Who, being in very nature God, did not consider equality with God something to be grasped, but made himself nothing, taking the very nature of a servant, being made in human likeness. And being found in appearance as a man, he humbled himself and became obedient to death-even death on a cross! Phil. 2:6-8
That scene in the movie was an epiphany of understanding. Suddenly, it all made sense. We know now why He had to die, why there was no other way.
When love and justice collide, only the cross offers a happy ending.
Source: Abridged excerpt from Ken Gireís book Windows of the Soul. Copyright © 1996 by Ken Gire, Jr. Zondervan Publishing Houses.
An inner city church had an annual student recognition day. Normally, students would share about their educational experiences and then the pastor would get up and offer a few closing words. One year, the pastor’s words were a bit alarming. He stood up in front of all the young graduates and proud parents and said, "Children, you’re going to die! You may not think you’re going to die, but you’re going to die! One of these days they’re going to take you out to the cemetery, drop you in a hole, throw some dirt on your face, and go back to the church to eat potato salad …
When you were born, you alone were crying, and everybody else was happy. The important question I want to ask is this: When you die are you alone going to be happy, leaving everybody else crying? The answer depends on whether you live to get titles or testimonies. Will they list your degrees and awards, or will they tell about what you meant to their lives? Will you leave behind a newspaper column telling people how important you were, or will you leave behind crying people who give their testimonies about how they’ve lost the best friend they ever had? Will they talk about all the boards you sat on and things you owned, or will they talk about all the money you gave away that made a difference in this world?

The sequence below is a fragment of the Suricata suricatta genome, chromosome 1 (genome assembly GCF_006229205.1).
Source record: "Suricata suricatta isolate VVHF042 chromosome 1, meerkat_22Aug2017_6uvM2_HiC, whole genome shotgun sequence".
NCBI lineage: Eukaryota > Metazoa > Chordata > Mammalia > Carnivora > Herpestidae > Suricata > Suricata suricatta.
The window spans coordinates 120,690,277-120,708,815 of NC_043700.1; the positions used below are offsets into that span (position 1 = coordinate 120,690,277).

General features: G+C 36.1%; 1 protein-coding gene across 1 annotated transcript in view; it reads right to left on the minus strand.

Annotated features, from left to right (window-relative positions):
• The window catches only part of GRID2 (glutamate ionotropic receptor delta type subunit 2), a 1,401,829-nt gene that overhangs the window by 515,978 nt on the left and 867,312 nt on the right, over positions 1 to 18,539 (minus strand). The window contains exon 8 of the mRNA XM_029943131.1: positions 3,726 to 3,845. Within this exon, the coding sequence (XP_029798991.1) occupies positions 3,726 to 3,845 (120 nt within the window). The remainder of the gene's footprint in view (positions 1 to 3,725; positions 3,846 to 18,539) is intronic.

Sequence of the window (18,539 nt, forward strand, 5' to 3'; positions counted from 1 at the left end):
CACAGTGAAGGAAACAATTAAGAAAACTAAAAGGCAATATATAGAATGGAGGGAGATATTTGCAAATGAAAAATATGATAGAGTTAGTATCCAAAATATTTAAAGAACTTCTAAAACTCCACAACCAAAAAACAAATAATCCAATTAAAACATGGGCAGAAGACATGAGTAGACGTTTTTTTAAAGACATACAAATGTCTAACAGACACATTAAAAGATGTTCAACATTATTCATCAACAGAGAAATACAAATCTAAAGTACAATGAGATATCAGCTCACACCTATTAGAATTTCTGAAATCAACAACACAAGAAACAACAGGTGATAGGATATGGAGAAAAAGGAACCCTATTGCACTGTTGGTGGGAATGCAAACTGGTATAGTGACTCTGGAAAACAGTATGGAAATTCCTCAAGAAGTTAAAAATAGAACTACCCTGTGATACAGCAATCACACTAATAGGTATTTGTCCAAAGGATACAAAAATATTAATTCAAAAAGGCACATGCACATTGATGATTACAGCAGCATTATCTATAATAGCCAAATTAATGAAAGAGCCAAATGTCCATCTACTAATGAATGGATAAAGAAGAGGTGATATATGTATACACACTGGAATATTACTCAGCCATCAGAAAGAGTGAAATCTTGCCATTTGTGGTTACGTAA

"There’s nothing wrong with titles. Titles are good things to have. But if it ever comes down to a choice between a title or a testimony, go for the testimony …"
"Pharaoh may have had the title, but Moses had the testimony!
Nebuchadnezzar may have had the title, but Daniel had the testimony!
Queen Jezebel may have had the title, but Elijah had the testimony!
Pilate may have had the title, but my Jesus had the testimony!
And then he asked a single question: "What will it be for your life?"
James Emery White, You Can Experience a Purposeful Life, 86-88
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As James Stewart, in his book, The Life and Teaching of Jesus Christ, wrote: "Everyone who studies this narrative has the strange feeling that the tables are being turned, before their very eyes. And that what they are seeing, is not Jesus on trial before the crowd, but Pilate, on trial before Jesus. In fact, as Pilate stands with the Son of God in those hours it is as if Jesusí searchlight is probing his soul, revealing his true character for all the world to see. But every soul stands where Pilate stood at sometime in their life... Face to face with Jesus in the place of decision."
As a teenager, I went to an outdoor drama of the crucifiction of Christ. I was not a Christian but was curious about all of this Jesus stuff. The audience was to play the part of the crowd during Jesusís trial and death on the cross. We all shouted "Crucify Him! Crucify Him!" They brought Jesus out and began to beat him. Even though I knew it was just a play, I was amazed at how I was drawn into it. As we the crowd began to follow Jesus up the hill carrying his cross, Jesus stopped and fell to his knees. (I didnít know he was supposed to do that.) A Roman Soldier looked right at me, pointed, and yelled- "You carry his cross...